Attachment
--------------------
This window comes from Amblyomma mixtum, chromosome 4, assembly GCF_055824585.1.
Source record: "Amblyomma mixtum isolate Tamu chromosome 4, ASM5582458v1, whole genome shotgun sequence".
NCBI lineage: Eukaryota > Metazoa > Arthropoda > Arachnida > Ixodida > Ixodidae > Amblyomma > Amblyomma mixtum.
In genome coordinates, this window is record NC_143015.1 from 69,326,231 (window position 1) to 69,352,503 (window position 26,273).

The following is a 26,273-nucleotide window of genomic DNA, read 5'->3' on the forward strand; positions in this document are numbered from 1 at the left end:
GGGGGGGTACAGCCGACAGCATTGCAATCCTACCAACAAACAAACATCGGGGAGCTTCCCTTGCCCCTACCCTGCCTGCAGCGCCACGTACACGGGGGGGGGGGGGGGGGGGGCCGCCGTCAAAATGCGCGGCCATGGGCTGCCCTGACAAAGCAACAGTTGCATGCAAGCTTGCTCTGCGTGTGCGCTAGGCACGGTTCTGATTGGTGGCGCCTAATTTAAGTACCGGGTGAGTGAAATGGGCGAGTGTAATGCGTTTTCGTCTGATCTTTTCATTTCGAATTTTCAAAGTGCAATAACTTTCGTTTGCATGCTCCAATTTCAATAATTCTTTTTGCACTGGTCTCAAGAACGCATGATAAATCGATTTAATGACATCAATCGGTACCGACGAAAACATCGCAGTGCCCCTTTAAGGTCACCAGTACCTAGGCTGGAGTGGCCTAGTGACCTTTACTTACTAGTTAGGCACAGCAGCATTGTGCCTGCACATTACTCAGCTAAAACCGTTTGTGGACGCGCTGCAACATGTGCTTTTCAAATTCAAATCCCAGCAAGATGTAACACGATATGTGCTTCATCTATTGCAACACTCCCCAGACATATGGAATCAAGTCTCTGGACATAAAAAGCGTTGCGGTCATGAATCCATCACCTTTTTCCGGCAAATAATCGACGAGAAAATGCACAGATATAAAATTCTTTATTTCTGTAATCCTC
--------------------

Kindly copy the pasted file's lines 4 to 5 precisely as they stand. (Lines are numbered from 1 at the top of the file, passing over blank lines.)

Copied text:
In genome coordinates, this window is record NC_143015.1 from 69,326,231 (window position 1) to 69,352,503 (window position 26,273).

The following is a 26,273-nucleotide window of genomic DNA, read 5'->3' on the forward strand; positions in this document are numbered from 1 at the left end: